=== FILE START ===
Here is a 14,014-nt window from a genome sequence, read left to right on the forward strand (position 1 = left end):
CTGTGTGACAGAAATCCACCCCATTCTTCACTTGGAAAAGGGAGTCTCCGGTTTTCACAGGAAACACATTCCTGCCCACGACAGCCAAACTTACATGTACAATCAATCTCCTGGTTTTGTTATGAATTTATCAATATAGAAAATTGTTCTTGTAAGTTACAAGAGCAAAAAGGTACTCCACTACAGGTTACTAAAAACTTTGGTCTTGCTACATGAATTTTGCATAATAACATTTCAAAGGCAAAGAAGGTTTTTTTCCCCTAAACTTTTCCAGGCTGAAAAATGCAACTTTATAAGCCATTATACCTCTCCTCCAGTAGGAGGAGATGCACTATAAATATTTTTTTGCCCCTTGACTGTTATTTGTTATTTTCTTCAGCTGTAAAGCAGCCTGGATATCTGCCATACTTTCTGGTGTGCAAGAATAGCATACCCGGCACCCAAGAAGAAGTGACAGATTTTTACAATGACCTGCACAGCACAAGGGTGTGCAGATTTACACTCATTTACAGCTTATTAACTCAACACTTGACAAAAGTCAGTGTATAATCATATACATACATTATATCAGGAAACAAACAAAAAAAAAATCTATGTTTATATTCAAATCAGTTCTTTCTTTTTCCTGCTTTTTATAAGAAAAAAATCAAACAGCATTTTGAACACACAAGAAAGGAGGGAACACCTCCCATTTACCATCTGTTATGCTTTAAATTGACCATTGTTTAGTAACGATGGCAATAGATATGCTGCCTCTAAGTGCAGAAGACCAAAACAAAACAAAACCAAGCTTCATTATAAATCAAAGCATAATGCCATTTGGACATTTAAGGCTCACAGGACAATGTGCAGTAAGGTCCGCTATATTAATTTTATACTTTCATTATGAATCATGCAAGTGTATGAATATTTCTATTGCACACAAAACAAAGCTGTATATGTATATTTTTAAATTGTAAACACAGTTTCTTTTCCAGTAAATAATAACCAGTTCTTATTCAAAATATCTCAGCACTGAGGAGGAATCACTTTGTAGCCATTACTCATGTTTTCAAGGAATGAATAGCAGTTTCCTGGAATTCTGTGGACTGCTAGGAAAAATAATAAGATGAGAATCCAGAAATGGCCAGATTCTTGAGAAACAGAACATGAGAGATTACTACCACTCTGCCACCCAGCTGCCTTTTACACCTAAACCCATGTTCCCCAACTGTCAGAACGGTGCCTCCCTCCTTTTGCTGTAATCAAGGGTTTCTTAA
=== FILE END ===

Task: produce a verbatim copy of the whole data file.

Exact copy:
Here is a 14,014-nt window from a genome sequence, read left to right on the forward strand (position 1 = left end):
CTGTGTGACAGAAATCCACCCCATTCTTCACTTGGAAAAGGGAGTCTCCGGTTTTCACAGGAAACACATTCCTGCCCACGACAGCCAAACTTACATGTACAATCAATCTCCTGGTTTTGTTATGAATTTATCAATATAGAAAATTGTTCTTGTAAGTTACAAGAGCAAAAAGGTACTCCACTACAGGTTACTAAAAACTTTGGTCTTGCTACATGAATTTTGCATAATAACATTTCAAAGGCAAAGAAGGTTTTTTTCCCCTAAACTTTTCCAGGCTGAAAAATGCAACTTTATAAGCCATTATACCTCTCCTCCAGTAGGAGGAGATGCACTATAAATATTTTTTTGCCCCTTGACTGTTATTTGTTATTTTCTTCAGCTGTAAAGCAGCCTGGATATCTGCCATACTTTCTGGTGTGCAAGAATAGCATACCCGGCACCCAAGAAGAAGTGACAGATTTTTACAATGACCTGCACAGCACAAGGGTGTGCAGATTTACACTCATTTACAGCTTATTAACTCAACACTTGACAAAAGTCAGTGTATAATCATATACATACATTATATCAGGAAACAAACAAAAAAAAAATCTATGTTTATATTCAAATCAGTTCTTTCTTTTTCCTGCTTTTTATAAGAAAAAAATCAAACAGCATTTTGAACACACAAGAAAGGAGGGAACACCTCCCATTTACCATCTGTTATGCTTTAAATTGACCATTGTTTAGTAACGATGGCAATAGATATGCTGCCTCTAAGTGCAGAAGACCAAAACAAAACAAAACCAAGCTTCATTATAAATCAAAGCATAATGCCATTTGGACATTTAAGGCTCACAGGACAATGTGCAGTAAGGTCCGCTATATTAATTTTATACTTTCATTATGAATCATGCAAGTGTATGAATATTTCTATTGCACACAAAACAAAGCTGTATATGTATATTTTTAAATTGTAAACACAGTTTCTTTTCCAGTAAATAATAACCAGTTCTTATTCAAAATATCTCAGCACTGAGGAGGAATCACTTTGTAGCCATTACTCATGTTTTCAAGGAATGAATAGCAGTTTCCTGGAATTCTGTGGACTGCTAGGAAAAATAATAAGATGAGAATCCAGAAATGGCCAGATTCTTGAGAAACAGAACATGAGAGATTACTACCACTCTGCCACCCAGCTGCCTTTTACACCTAAACCCATGTTCCCCAACTGTCAGAACGGTGCCTCCCTCCTTTTGCTGTAATCAAGGGTTTCTTAA